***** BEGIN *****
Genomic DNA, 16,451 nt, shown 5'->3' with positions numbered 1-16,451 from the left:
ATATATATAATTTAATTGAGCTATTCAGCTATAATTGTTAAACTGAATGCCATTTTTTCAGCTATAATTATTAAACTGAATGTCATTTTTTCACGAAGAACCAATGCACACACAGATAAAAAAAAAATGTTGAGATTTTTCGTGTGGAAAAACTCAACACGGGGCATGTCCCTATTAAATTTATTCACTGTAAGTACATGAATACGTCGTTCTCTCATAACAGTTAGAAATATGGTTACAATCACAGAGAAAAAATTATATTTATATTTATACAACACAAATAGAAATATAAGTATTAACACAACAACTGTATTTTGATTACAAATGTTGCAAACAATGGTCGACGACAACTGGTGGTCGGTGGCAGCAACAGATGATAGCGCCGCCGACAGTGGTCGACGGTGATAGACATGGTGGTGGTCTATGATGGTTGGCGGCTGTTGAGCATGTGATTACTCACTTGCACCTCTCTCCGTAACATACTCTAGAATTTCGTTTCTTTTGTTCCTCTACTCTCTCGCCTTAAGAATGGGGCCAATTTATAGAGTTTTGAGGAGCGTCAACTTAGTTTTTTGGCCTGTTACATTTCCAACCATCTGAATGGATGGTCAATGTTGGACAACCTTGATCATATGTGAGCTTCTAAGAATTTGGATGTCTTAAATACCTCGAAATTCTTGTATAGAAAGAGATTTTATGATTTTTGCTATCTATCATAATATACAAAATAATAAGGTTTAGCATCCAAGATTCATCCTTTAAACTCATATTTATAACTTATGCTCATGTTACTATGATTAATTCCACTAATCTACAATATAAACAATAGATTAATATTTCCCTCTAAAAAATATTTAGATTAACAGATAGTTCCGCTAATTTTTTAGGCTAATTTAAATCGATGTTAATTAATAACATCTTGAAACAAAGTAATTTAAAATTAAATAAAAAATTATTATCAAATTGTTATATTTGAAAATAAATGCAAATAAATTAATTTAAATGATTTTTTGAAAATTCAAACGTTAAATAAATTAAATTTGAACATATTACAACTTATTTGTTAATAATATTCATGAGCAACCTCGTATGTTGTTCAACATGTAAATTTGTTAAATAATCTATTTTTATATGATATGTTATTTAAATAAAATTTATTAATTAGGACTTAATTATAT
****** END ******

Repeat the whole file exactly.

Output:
Genomic DNA, 16,451 nt, shown 5'->3' with positions numbered 1-16,451 from the left:
ATATATATAATTTAATTGAGCTATTCAGCTATAATTGTTAAACTGAATGCCATTTTTTCAGCTATAATTATTAAACTGAATGTCATTTTTTCACGAAGAACCAATGCACACACAGATAAAAAAAAAATGTTGAGATTTTTCGTGTGGAAAAACTCAACACGGGGCATGTCCCTATTAAATTTATTCACTGTAAGTACATGAATACGTCGTTCTCTCATAACAGTTAGAAATATGGTTACAATCACAGAGAAAAAATTATATTTATATTTATACAACACAAATAGAAATATAAGTATTAACACAACAACTGTATTTTGATTACAAATGTTGCAAACAATGGTCGACGACAACTGGTGGTCGGTGGCAGCAACAGATGATAGCGCCGCCGACAGTGGTCGACGGTGATAGACATGGTGGTGGTCTATGATGGTTGGCGGCTGTTGAGCATGTGATTACTCACTTGCACCTCTCTCCGTAACATACTCTAGAATTTCGTTTCTTTTGTTCCTCTACTCTCTCGCCTTAAGAATGGGGCCAATTTATAGAGTTTTGAGGAGCGTCAACTTAGTTTTTTGGCCTGTTACATTTCCAACCATCTGAATGGATGGTCAATGTTGGACAACCTTGATCATATGTGAGCTTCTAAGAATTTGGATGTCTTAAATACCTCGAAATTCTTGTATAGAAAGAGATTTTATGATTTTTGCTATCTATCATAATATACAAAATAATAAGGTTTAGCATCCAAGATTCATCCTTTAAACTCATATTTATAACTTATGCTCATGTTACTATGATTAATTCCACTAATCTACAATATAAACAATAGATTAATATTTCCCTCTAAAAAATATTTAGATTAACAGATAGTTCCGCTAATTTTTTAGGCTAATTTAAATCGATGTTAATTAATAACATCTTGAAACAAAGTAATTTAAAATTAAATAAAAAATTATTATCAAATTGTTATATTTGAAAATAAATGCAAATAAATTAATTTAAATGATTTTTTGAAAATTCAAACGTTAAATAAATTAAATTTGAACATATTACAACTTATTTGTTAATAATATTCATGAGCAACCTCGTATGTTGTTCAACATGTAAATTTGTTAAATAATCTATTTTTATATGATATGTTATTTAAATAAAATTTATTAATTAGGACTTAATTATAT